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David Greenwood

David Greenwood, Chief of Signal

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In this post I will explain the difference between UUID versions and which versions are best suited to different scenarios when modelling threat intelligence.

The STIX specification states:

All identifiers, excluding those used in the deprecated Cyber Observable Container, MUST follow the form object-type–UUID, where object-type is the exact value (all type names are lowercase strings, by definition) from the type property of the object being identified or referenced and where the UUID MUST be an RFC 4122-compliant UUID [RFC4122].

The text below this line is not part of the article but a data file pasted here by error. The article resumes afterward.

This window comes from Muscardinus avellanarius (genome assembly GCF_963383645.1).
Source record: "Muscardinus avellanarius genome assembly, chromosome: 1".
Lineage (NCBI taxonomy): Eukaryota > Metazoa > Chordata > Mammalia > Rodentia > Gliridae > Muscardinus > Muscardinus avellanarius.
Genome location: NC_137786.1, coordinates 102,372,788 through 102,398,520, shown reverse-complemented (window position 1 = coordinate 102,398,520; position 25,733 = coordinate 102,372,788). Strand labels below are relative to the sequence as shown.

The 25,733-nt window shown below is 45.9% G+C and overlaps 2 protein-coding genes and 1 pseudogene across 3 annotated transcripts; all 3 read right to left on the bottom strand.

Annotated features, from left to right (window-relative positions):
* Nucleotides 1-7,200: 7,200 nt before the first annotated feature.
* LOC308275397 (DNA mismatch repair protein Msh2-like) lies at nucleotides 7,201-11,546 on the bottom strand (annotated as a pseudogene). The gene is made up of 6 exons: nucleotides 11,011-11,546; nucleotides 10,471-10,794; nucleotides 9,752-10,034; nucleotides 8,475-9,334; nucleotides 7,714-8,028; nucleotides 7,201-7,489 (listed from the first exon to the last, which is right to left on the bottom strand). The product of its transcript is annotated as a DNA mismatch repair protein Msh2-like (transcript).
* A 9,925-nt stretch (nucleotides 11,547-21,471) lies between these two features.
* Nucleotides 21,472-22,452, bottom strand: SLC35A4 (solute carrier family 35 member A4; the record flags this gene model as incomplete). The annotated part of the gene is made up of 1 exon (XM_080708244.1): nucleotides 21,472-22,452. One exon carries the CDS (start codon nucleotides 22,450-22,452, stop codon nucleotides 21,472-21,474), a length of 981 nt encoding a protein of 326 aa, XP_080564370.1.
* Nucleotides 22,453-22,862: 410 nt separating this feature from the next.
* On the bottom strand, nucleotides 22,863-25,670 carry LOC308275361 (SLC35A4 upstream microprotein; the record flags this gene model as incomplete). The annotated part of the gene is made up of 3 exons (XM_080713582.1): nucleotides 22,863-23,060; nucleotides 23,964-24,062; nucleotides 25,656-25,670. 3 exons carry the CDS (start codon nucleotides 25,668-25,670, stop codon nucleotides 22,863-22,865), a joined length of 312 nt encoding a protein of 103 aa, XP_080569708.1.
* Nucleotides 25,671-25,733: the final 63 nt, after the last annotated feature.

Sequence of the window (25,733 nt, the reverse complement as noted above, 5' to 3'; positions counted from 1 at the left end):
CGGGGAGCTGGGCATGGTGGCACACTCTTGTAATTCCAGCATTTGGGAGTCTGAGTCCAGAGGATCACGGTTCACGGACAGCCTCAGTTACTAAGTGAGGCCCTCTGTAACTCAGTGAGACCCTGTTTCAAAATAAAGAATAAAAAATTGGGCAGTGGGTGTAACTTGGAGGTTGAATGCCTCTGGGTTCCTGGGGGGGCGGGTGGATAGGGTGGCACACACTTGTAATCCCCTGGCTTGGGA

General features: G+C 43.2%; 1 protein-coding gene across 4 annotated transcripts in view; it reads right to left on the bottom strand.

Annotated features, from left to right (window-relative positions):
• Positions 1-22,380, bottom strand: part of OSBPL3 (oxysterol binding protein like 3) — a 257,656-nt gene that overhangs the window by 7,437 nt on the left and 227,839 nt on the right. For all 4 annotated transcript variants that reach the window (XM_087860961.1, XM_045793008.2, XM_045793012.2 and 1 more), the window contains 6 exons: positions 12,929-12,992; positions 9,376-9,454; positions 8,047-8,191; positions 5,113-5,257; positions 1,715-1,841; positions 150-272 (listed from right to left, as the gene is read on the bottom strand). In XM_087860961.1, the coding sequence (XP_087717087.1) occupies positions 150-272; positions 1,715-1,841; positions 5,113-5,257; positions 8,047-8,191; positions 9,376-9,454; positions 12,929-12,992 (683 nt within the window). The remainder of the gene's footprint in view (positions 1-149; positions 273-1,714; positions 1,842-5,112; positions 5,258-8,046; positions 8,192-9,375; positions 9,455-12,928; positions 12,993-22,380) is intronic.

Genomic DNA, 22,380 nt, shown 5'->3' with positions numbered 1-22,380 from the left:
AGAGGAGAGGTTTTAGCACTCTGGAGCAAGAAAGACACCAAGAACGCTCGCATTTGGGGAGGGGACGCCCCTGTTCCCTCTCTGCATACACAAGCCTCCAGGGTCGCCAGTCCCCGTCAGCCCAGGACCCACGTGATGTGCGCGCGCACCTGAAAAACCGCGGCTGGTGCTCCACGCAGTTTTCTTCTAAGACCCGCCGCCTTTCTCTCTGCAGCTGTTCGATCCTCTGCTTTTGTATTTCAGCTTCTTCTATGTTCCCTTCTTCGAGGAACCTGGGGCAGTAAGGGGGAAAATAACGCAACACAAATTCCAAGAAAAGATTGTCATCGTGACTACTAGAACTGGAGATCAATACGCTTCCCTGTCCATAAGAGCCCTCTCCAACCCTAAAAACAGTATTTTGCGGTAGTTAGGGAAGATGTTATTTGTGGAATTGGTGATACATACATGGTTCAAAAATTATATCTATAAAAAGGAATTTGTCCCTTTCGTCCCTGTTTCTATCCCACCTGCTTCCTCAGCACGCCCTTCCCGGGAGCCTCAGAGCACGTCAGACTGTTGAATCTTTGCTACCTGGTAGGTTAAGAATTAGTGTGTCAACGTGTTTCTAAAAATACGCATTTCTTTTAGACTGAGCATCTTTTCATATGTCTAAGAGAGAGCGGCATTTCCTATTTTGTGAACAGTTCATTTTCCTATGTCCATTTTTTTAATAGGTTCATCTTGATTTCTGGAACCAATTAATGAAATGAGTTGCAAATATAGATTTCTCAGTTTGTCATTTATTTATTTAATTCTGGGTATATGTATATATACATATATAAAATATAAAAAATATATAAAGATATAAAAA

STIX Domain Objects, STIX Relationship Objects, STIX Meta Objects, and STIX Bundle Object SHOULD use UUIDv4 for the UUID portion of the identifier. Producers using something other than UUIDv4 need to be mindful of potential collisions and should use a namespace that guarantees uniqueness, however, they MUST NOT use a namespace of 00abedb4-aa42-466c-9c01-fed23315a9b7 if generating a UUIDv5.

Essentially this means any one of the five UUID (Universally Unique IDentifier) versions defined in RFC4122 could be used for many STIX Object ID’s.

For all demos used previously on this blog I use a randomly generated UUIDv4’s, though that’s not to say it has always been the best choice.

Before I explain how different UUID versions could improve some STIX related use-cases, let me start by explaining the different UUID versions.

An brief introduction to UUIDs

UUIDs were designed to provide a consistent format for any unique ID data.

All UUID versions are just 128 bit pieces of data, that is displayed as (128/4) = 32 hexadecimal digits, like this: 4edcc5e0-2460-4e30-8b1e-cb7d2e91b8ea (which is a v4 UUID).


UUID Version 1